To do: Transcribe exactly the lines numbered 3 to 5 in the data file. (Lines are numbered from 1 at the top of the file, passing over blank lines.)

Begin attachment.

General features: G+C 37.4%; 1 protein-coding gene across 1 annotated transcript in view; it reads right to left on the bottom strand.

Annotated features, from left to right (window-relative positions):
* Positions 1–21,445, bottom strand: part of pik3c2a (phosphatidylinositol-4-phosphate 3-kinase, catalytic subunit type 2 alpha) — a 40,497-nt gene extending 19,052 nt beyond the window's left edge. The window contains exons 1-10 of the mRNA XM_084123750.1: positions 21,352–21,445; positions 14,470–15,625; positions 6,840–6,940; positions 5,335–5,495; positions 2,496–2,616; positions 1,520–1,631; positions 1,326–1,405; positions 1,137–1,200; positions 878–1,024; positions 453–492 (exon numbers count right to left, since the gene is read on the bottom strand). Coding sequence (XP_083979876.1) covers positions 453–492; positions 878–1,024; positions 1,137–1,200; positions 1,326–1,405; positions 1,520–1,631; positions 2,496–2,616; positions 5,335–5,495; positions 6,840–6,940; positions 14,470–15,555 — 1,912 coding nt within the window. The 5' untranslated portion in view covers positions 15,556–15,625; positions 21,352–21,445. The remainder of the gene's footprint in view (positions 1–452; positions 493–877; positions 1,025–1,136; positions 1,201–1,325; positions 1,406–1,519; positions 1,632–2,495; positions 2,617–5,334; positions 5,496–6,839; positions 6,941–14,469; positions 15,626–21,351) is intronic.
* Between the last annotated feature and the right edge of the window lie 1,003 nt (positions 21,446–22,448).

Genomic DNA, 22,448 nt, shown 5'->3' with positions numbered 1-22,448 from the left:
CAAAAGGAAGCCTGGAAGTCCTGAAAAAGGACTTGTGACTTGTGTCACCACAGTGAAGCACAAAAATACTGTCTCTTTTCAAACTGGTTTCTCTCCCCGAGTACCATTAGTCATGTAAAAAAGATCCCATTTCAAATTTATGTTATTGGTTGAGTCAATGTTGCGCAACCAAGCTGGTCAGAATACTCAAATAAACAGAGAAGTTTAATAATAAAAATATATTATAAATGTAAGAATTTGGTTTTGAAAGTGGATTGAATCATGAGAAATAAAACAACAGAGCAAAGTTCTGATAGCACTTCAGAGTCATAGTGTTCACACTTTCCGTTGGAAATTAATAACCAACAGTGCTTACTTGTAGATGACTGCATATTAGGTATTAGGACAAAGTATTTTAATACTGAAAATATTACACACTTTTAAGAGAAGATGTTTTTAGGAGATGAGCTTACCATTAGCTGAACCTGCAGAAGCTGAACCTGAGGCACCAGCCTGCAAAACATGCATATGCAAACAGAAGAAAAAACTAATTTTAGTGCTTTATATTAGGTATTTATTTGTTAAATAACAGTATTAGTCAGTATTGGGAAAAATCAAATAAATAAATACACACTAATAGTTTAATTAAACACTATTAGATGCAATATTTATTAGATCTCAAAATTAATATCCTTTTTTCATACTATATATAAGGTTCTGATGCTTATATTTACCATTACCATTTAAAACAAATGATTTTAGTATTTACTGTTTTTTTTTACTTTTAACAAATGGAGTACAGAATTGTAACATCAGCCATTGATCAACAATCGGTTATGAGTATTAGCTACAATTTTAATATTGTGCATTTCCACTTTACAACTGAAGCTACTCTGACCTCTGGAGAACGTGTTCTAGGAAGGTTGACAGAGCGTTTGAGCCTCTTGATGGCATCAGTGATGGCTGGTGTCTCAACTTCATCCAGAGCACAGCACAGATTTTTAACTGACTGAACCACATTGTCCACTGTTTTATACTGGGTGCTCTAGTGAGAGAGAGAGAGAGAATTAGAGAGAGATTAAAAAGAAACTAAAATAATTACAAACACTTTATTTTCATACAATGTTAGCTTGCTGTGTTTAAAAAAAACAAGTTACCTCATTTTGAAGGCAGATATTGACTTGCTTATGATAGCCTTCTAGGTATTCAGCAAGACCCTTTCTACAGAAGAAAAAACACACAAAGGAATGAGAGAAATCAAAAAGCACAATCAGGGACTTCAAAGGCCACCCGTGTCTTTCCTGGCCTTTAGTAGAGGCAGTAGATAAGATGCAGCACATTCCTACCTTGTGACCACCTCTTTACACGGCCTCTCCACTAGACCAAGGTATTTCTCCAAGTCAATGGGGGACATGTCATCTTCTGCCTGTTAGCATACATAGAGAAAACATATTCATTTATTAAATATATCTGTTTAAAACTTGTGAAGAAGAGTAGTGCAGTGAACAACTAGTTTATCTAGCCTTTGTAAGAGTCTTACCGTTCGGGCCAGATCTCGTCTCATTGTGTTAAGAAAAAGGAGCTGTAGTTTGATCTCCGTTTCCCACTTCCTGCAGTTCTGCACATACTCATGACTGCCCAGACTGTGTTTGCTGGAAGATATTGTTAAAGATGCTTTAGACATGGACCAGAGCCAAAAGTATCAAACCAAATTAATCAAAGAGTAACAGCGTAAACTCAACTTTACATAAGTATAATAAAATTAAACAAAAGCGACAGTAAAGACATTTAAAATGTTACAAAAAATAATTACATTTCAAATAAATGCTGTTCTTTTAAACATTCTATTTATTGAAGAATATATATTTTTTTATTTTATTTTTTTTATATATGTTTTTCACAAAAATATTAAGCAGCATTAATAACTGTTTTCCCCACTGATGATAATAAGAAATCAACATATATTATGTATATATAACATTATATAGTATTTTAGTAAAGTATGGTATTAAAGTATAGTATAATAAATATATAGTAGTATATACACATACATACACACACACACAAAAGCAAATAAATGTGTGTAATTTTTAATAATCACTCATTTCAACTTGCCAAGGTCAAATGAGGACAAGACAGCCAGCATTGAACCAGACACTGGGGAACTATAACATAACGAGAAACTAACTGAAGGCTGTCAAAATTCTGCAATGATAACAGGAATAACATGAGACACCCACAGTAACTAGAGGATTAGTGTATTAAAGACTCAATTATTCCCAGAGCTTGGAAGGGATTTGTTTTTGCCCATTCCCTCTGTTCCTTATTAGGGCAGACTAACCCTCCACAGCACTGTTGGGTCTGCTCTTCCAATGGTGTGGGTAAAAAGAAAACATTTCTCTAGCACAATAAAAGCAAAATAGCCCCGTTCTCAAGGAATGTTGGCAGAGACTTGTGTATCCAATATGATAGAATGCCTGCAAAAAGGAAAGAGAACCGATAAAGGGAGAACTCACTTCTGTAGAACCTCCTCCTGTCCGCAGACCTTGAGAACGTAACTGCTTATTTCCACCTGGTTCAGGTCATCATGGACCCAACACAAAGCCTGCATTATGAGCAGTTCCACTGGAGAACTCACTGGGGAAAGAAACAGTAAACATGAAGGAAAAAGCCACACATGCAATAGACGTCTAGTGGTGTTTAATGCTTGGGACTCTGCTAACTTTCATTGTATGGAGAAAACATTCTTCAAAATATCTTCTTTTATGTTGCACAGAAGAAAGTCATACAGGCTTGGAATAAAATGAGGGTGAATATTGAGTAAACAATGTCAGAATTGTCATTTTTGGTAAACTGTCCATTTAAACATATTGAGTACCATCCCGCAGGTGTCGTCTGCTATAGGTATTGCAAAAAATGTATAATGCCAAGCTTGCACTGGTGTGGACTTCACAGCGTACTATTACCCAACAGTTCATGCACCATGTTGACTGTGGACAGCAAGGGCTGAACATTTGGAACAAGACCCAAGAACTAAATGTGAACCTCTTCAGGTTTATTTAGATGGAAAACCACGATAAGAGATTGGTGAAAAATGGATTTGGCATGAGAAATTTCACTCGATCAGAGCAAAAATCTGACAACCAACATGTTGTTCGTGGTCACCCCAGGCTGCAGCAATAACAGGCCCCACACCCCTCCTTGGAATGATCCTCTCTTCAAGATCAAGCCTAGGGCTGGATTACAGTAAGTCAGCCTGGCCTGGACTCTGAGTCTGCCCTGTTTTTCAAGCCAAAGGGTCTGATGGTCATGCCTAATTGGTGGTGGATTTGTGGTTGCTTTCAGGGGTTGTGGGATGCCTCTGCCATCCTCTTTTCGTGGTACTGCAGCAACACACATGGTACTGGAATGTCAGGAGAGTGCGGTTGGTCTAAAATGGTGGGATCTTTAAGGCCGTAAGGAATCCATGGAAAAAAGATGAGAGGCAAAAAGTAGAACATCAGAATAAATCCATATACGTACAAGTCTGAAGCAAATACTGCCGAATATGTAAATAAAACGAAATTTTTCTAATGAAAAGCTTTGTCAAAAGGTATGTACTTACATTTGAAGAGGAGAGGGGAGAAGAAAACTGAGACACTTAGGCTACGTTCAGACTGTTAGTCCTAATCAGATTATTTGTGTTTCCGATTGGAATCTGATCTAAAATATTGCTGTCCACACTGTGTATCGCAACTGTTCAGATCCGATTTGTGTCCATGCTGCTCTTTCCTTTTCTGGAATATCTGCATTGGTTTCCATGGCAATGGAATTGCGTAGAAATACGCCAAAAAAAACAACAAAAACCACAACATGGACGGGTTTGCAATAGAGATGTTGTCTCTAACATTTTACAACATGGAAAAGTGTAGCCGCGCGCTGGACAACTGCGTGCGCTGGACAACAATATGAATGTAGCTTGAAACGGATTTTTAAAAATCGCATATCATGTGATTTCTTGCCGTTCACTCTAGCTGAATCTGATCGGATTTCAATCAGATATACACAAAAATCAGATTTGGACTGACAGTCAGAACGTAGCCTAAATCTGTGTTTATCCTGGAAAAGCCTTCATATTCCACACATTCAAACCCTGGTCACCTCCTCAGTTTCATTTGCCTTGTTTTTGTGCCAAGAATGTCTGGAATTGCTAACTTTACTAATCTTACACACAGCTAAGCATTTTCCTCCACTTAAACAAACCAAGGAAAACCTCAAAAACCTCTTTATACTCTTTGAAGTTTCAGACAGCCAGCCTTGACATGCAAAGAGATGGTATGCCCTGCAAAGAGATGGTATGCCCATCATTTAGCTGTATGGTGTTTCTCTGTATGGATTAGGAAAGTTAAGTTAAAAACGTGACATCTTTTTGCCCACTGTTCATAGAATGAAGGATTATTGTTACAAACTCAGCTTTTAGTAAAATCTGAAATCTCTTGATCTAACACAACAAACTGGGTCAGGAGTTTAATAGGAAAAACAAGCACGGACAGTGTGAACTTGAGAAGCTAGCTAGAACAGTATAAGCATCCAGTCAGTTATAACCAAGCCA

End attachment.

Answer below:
* Positions 1–21,445, bottom strand: part of pik3c2a (phosphatidylinositol-4-phosphate 3-kinase, catalytic subunit type 2 alpha) — a 40,497-nt gene extending 19,052 nt beyond the window's left edge. The window contains exons 1-10 of the mRNA XM_084123750.1: positions 21,352–21,445; positions 14,470–15,625; positions 6,840–6,940; positions 5,335–5,495; positions 2,496–2,616; positions 1,520–1,631; positions 1,326–1,405; positions 1,137–1,200; positions 878–1,024; positions 453–492 (exon numbers count right to left, since the gene is read on the bottom strand). Coding sequence (XP_083979876.1) covers positions 453–492; positions 878–1,024; positions 1,137–1,200; positions 1,326–1,405; positions 1,520–1,631; positions 2,496–2,616; positions 5,335–5,495; positions 6,840–6,940; positions 14,470–15,555 — 1,912 coding nt within the window. The 5' untranslated portion in view covers positions 15,556–15,625; positions 21,352–21,445. The remainder of the gene's footprint in view (positions 1–452; positions 493–877; positions 1,025–1,136; positions 1,201–1,325; positions 1,406–1,519; positions 1,632–2,495; positions 2,617–5,334; positions 5,496–6,839; positions 6,941–14,469; positions 15,626–21,351) is intronic.
* Between the last annotated feature and the right edge of the window lie 1,003 nt (positions 21,446–22,448).

Genomic DNA, 22,448 nt, shown 5'->3' with positions numbered 1-22,448 from the left: